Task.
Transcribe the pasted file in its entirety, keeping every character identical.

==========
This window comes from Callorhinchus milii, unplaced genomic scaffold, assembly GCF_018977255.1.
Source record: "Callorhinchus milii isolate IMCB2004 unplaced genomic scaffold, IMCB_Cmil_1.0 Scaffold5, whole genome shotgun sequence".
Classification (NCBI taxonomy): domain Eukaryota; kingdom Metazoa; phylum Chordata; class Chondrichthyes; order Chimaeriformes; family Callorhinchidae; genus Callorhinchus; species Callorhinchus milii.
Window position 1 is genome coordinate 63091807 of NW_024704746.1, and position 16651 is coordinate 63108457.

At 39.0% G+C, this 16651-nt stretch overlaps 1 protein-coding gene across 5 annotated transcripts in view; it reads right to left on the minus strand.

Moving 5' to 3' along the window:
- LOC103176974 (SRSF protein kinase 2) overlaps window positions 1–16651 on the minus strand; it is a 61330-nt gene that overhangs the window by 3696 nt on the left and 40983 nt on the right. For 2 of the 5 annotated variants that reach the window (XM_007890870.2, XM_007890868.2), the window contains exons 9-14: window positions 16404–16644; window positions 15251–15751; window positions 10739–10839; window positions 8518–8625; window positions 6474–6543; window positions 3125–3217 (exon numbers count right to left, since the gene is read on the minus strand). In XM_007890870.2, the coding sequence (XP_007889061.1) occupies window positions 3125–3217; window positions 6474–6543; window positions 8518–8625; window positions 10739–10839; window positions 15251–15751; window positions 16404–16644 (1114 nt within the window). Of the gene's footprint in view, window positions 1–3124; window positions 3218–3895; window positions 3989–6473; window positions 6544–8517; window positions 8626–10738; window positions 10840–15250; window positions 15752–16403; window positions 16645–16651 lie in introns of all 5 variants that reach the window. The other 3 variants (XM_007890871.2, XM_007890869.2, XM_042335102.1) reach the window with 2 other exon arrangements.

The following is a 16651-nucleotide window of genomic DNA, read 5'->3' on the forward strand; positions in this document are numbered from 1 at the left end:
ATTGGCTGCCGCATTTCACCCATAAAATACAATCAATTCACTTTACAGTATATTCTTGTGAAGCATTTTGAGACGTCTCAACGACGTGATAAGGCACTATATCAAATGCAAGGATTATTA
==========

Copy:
This window comes from Callorhinchus milii, unplaced genomic scaffold, assembly GCF_018977255.1.
Source record: "Callorhinchus milii isolate IMCB2004 unplaced genomic scaffold, IMCB_Cmil_1.0 Scaffold5, whole genome shotgun sequence".
Classification (NCBI taxonomy): domain Eukaryota; kingdom Metazoa; phylum Chordata; class Chondrichthyes; order Chimaeriformes; family Callorhinchidae; genus Callorhinchus; species Callorhinchus milii.
Window position 1 is genome coordinate 63091807 of NW_024704746.1, and position 16651 is coordinate 63108457.

At 39.0% G+C, this 16651-nt stretch overlaps 1 protein-coding gene across 5 annotated transcripts in view; it reads right to left on the minus strand.

Moving 5' to 3' along the window:
- LOC103176974 (SRSF protein kinase 2) overlaps window positions 1–16651 on the minus strand; it is a 61330-nt gene that overhangs the window by 3696 nt on the left and 40983 nt on the right. For 2 of the 5 annotated variants that reach the window (XM_007890870.2, XM_007890868.2), the window contains exons 9-14: window positions 16404–16644; window positions 15251–15751; window positions 10739–10839; window positions 8518–8625; window positions 6474–6543; window positions 3125–3217 (exon numbers count right to left, since the gene is read on the minus strand). In XM_007890870.2, the coding sequence (XP_007889061.1) occupies window positions 3125–3217; window positions 6474–6543; window positions 8518–8625; window positions 10739–10839; window positions 15251–15751; window positions 16404–16644 (1114 nt within the window). Of the gene's footprint in view, window positions 1–3124; window positions 3218–3895; window positions 3989–6473; window positions 6544–8517; window positions 8626–10738; window positions 10840–15250; window positions 15752–16403; window positions 16645–16651 lie in introns of all 5 variants that reach the window. The other 3 variants (XM_007890871.2, XM_007890869.2, XM_042335102.1) reach the window with 2 other exon arrangements.

The following is a 16651-nucleotide window of genomic DNA, read 5'->3' on the forward strand; positions in this document are numbered from 1 at the left end:
ATTGGCTGCCGCATTTCACCCATAAAATACAATCAATTCACTTTACAGTATATTCTTGTGAAGCATTTTGAGACGTCTCAACGACGTGATAAGGCACTATATCAAATGCAAGGATTATTA